* Indications for changing therapy are virologic failure, toxicity, inability to comply with the regimen, or a suboptimal regimen. (See "Modifying HIV antiretroviral therapy regimens").


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Postuar nga NS-6 dat 08 Mars 2007 - 22:43:

HIV Transmission During Early Infection

Cod. A08032007

HIV Transmission During Early Infection

Nearly half of HIV transmission occurs less than 6 months after seroconversion.

The early stages of HIV infection are characterized by a high viral burden in blood and semen, which increases the risk for viral transmission. Knowing the proportion of HIV transmission that occurs during early infection is important for developing prevention strategies. Investigators in Quebec recently used comparative phylogenetic analysis to explore HIV transmission patterns among 593 patients with early HIV infection (<6 months after seroconversion) and 795 patients with chronic HIV infection.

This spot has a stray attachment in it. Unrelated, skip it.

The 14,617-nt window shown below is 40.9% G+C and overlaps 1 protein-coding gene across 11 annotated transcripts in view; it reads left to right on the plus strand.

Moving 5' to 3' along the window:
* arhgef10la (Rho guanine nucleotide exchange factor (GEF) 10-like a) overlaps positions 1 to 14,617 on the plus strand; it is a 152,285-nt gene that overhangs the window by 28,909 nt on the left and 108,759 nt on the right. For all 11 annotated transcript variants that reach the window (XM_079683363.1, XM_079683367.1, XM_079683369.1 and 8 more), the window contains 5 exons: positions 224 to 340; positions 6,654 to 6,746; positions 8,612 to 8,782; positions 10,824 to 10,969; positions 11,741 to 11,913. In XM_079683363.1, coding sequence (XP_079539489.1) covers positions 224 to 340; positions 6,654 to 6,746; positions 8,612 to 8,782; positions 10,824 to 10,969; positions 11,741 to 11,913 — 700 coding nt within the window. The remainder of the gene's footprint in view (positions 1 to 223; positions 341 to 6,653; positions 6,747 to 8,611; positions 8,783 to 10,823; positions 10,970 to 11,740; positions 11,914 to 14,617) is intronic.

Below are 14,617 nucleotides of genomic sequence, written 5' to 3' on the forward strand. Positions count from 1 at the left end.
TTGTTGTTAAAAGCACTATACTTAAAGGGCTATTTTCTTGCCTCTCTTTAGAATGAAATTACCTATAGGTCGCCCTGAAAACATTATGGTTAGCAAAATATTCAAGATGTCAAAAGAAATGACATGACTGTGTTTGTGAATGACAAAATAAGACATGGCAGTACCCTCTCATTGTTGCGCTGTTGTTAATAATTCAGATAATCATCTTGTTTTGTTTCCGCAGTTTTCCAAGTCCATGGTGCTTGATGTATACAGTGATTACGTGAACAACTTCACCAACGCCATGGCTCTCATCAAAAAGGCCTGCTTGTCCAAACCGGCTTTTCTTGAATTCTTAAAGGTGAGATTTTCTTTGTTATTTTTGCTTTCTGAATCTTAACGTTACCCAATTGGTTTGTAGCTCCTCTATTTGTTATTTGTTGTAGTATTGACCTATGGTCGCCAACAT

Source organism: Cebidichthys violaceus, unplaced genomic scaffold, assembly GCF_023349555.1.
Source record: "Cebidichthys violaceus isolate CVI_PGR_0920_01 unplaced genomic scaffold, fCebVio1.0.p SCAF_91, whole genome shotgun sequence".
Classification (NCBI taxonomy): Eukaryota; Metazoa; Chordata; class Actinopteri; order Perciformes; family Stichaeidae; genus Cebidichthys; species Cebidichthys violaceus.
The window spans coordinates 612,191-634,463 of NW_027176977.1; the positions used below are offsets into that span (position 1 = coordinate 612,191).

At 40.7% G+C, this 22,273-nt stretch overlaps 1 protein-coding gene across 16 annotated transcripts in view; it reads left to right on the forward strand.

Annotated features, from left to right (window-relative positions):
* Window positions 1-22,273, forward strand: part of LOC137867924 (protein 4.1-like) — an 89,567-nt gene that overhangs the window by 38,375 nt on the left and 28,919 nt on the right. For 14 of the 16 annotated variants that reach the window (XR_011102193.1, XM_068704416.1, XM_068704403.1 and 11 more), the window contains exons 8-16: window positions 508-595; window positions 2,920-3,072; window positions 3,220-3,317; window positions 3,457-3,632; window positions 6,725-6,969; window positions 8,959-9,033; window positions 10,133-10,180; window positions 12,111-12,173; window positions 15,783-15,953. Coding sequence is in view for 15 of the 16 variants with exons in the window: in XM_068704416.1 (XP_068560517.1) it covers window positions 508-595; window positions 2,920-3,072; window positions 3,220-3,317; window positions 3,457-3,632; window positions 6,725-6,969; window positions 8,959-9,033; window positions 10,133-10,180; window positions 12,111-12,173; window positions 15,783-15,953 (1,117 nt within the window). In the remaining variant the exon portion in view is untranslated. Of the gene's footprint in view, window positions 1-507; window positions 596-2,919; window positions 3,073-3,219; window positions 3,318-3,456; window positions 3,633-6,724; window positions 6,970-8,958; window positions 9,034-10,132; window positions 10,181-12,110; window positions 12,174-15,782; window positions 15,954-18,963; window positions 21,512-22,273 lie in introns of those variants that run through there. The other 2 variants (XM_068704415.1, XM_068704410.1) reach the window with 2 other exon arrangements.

Of 593 early infections, 293 (49.4%) segregated into one of 75 transmission clusters, with 2 to 17 infections per cluster. Half of these clusters included a mean of 2.7 infections; the other half, a mean of 8.8 infections. In contrast, only 21 of 660 treated chronic infections (3.2%) were clustered, with a mean cluster size of 3.1. HIV isolates from untreated and treated chronic infections co-clustered with early-infection HIV isolates in only 1% and 2.7% of cases, respectively. Analysis revealed that 49.4% of transmissions were attributable to early infections. Drug-resistance mutations were present in 14.7% of clustered transmissions at early stages of disease.